Hot on the heels of the Autumn Budget, the will-they-won’t-they IR35 private sector story took another turn last week when the government set out its current thinking.
The update came in the form of a Treasury response to an online petition demanding that April’s public sector IR35 reforms are not extended to the private sector.
So what can contractors and recruiters glean from the 443-word message?
We have analysed the text and picked out three key takeaways.
1. The government is treading carefully
Following on from the paragraph on IR35 in the Autumn Budget ‘red book’ documentation, the petition response provides further evidence that the government is taking a ‘softly, softly’ approach.
The Treasury confirms that there will be a government consultation on how to tackle what it calls “non-compliance with the off-payroll working rules in the private sector.”
This extract is a good example of the caution being exercised:
To take account of the needs of businesses and individuals who would implement any change, the Government will carefully consult on reform in the private sector, drawing on the experience of the public sector reforms, including through external research due to be published in the new year.
As we have said previously, given recent form it’s refreshing to see policymakers taking a balanced, cautious approach to any IR35 private sector reforms.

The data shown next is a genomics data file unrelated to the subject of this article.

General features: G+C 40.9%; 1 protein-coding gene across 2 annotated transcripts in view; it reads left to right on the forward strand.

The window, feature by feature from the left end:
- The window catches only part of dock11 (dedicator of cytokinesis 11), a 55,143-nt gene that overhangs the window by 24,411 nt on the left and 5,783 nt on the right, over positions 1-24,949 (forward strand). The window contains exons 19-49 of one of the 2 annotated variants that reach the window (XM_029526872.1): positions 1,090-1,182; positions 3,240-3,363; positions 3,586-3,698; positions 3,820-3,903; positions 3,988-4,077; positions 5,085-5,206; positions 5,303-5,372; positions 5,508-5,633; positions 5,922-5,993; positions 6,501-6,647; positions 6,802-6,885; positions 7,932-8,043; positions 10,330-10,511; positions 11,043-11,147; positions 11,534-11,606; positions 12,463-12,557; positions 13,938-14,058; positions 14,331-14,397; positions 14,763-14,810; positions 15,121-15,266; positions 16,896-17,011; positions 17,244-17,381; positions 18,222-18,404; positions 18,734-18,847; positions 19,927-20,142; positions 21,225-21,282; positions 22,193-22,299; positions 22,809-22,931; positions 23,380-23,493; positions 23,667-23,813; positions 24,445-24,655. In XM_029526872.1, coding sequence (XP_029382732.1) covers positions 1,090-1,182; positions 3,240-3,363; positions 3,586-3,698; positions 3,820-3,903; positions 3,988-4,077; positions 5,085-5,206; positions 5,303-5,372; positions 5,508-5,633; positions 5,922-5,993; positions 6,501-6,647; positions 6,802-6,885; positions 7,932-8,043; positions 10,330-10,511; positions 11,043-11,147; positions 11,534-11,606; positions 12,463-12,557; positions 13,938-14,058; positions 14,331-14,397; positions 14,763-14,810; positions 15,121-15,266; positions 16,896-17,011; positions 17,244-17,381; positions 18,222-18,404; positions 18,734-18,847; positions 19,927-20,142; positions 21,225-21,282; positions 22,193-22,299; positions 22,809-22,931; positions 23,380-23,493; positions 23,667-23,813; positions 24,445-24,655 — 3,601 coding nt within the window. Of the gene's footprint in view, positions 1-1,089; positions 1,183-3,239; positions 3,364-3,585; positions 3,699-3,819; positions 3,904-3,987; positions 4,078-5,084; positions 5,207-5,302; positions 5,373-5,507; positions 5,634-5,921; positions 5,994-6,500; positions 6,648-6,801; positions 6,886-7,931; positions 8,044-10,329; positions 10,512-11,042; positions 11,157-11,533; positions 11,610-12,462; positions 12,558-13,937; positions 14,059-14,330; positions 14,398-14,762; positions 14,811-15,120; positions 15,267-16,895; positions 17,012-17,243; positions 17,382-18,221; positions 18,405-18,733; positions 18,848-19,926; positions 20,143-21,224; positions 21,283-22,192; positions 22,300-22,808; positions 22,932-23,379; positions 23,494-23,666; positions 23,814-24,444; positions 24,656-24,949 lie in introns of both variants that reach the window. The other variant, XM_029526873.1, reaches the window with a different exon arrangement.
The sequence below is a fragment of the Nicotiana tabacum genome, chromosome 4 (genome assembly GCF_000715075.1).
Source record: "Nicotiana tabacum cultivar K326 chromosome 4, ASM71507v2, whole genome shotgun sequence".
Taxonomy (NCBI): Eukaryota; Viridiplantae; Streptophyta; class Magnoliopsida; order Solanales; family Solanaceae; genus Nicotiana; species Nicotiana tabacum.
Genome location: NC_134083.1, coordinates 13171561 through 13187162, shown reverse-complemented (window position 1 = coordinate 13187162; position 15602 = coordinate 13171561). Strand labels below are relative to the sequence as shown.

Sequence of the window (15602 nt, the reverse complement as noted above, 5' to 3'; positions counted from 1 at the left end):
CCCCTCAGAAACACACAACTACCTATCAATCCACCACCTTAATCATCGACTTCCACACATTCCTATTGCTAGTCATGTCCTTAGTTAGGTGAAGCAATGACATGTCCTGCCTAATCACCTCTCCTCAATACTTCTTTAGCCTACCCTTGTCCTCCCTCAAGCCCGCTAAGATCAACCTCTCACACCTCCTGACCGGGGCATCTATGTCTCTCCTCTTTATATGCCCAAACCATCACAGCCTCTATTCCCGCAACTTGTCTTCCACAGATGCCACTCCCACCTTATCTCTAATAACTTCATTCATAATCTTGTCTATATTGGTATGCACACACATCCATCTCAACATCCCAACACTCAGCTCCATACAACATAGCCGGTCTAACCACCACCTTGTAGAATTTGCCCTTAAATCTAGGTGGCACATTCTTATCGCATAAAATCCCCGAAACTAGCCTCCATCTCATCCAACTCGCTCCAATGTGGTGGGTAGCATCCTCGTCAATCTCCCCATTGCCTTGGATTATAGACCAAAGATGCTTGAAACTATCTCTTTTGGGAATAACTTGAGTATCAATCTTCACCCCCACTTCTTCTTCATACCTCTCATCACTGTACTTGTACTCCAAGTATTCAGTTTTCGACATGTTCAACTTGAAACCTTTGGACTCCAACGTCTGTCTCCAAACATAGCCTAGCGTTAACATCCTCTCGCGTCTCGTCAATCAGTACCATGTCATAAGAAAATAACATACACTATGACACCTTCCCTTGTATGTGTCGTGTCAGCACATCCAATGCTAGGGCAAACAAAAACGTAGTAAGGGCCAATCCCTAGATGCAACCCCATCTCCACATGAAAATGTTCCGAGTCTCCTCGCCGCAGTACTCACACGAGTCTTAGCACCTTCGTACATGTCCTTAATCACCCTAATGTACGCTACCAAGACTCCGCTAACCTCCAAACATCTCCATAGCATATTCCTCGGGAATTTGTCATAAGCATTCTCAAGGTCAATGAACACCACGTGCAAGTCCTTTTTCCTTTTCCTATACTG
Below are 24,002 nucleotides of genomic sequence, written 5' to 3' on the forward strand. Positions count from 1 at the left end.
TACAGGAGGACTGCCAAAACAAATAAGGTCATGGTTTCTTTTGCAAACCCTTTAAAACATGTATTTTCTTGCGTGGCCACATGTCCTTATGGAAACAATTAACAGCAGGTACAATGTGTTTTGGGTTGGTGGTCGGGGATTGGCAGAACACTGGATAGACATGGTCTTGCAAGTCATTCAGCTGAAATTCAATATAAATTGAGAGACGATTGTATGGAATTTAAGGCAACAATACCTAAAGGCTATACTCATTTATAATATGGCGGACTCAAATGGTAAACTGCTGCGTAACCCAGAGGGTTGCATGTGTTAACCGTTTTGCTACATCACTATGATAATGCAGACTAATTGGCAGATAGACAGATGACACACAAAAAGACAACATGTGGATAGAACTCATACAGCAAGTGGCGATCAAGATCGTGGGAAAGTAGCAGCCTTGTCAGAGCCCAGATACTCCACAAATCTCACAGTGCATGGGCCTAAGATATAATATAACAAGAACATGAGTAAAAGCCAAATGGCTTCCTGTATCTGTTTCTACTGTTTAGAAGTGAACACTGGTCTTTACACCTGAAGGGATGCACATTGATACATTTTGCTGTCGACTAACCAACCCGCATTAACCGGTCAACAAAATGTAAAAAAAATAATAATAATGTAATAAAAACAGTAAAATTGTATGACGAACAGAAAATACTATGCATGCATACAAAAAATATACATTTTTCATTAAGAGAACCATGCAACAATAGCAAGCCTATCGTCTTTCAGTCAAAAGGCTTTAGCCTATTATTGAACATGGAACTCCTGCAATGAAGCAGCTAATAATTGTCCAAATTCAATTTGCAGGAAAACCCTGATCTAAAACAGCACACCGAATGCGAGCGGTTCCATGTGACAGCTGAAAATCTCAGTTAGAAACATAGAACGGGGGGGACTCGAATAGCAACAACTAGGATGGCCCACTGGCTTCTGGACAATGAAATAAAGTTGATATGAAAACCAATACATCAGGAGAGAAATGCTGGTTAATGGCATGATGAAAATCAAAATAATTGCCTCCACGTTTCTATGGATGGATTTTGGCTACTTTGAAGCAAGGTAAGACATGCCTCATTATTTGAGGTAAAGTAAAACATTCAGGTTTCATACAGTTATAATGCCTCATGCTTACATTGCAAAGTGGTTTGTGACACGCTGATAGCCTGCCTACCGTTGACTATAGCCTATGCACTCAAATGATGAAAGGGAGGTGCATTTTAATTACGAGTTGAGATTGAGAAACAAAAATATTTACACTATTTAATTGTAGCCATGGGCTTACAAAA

2. An evidence case for IR35 private sector reform is being built
As has been widely predicted, it seems that the public sector changes are being used to build the case for an extension to the private sector.
The Treasury statement contains confirmation that the government intends to “draw on the experience of recent public sector reform.”
Here’s the key section:
The Government is monitoring the impact of its reform of IR35 in the public sector. Initial evidence suggests that it has been successful in improving compliance. More people working through their own company are paying the right tax. However, the cost of non-compliance in the private sector is still growing and will cost taxpayers £1.2 billion a year by 2022/23. Therefore, a possible next step would be to extend these reforms to the private sector.
3. Timescales have not been defined
It looks increasingly that the question is when, not if, the IR35 reforms are rolled out to the private sector. That being said, no dates have been mentioned.
It could well be the case that there is disagreement between Whitehall departments, with HMRC keen to press ahead but the Department for Business, Energy and Industrial Strategy (BEIS) pointing out the dangers of a rushed or botched rollout – especially with Brexit casting a shadow over the UK economy.
The smart money is currently on an April 2019 or even April 2020 implementation.
Click here to read the Treasury response to the online petition in full.